Resources for you and your patients
For more on the latest guidance in the many clinical challenges of prenatal and postnatal headache, be sure to access NPWH’s just posted continuing education (CE) activity, “Management of headache in pregnancy and during lactation.” Available now through February 28, 2025, this activity has been evaluated and approved by the Continuing Education Approval Program of the National Association of Nurse Practitioners in Women’s Health and has been approved for 1 contact hour CE credit, including 0.50 hours of pharmacology credit. In it, co-authors Dalisa Barquero, DNP, MPH, WHNP-BC, and Amber S. Shapton, DNP, FNP-BC, WHNP-BC, describe pharmacologic options and special considerations for their use in prevention and management of primary headaches during pregnancy and lactation.
The American Headache Society has published a podcast series which provides educational resources to empower healthcare professionals to help improve headache and migraine care for patients. Two episodes of the series deal specifically with Pregnancy and Migraine. In them, Drs. Susan Hutchinson, Catherine Stika, and Nina Riggins provide guidance on headache red flags for pregnant patients, how to manage migraine after delivery, pregnancy-safe treatment options, and more.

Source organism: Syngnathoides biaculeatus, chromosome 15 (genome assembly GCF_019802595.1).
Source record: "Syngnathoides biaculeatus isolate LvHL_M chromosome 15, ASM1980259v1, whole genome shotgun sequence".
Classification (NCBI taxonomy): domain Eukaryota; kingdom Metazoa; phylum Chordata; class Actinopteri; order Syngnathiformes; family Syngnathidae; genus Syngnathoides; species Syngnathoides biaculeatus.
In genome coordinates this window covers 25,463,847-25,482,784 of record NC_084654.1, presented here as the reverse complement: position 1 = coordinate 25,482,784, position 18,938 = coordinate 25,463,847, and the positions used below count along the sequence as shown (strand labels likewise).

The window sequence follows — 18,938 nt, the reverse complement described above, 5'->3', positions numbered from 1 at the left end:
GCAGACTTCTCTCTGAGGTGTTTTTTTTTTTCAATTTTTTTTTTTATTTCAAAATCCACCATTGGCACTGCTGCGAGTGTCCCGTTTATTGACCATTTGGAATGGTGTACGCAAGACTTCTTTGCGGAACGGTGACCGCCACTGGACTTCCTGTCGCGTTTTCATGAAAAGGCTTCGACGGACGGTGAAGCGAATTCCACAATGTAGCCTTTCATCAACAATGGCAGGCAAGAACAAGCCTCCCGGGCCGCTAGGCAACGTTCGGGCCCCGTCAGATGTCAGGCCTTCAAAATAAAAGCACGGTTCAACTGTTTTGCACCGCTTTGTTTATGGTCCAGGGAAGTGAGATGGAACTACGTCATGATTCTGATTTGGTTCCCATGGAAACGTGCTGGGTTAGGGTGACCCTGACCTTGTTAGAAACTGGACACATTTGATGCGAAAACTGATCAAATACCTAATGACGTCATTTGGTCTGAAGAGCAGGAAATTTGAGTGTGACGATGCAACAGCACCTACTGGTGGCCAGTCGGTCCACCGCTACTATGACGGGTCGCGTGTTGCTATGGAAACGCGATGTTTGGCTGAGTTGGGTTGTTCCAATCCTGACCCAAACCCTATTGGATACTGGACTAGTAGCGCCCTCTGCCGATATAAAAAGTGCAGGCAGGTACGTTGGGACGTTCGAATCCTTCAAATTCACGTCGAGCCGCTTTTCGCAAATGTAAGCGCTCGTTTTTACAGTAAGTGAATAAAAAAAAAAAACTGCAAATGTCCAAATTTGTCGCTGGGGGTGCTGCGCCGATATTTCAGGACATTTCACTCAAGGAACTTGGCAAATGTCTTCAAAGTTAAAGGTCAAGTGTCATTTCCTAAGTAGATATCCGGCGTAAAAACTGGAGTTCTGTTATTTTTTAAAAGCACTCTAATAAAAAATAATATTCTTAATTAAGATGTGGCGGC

For Your Patients
In January 2022, the American Migraine Foundation (AMF) convened a panel of experts to discuss how migraine can affect women throughout different stages of their lives and to answer patient questions. The full, free webinar, “Migraine and Women’s Health: Your Questions Answered” is available on demand here.
Another no-cost, downloadable patient education resource to share includes a comprehensive, 5-page PDF, “Migraine in Pregnancy,” which gives patient-facing preventive strategies and pregnancy appropriate medication regimens. In addition to these invaluable resources, the AMF provides over 2 dozen other no-cost patient education guides covering migraine topics from “A Guide to Nutraceuticals for Migraine,” to “How to Support Someone with Migraine,” to a “Meal Planning Toolkit.” Find the AMF’s complete migraine essentials bookshelf here.
The contents of this feature are not provided or reviewed by NPWH.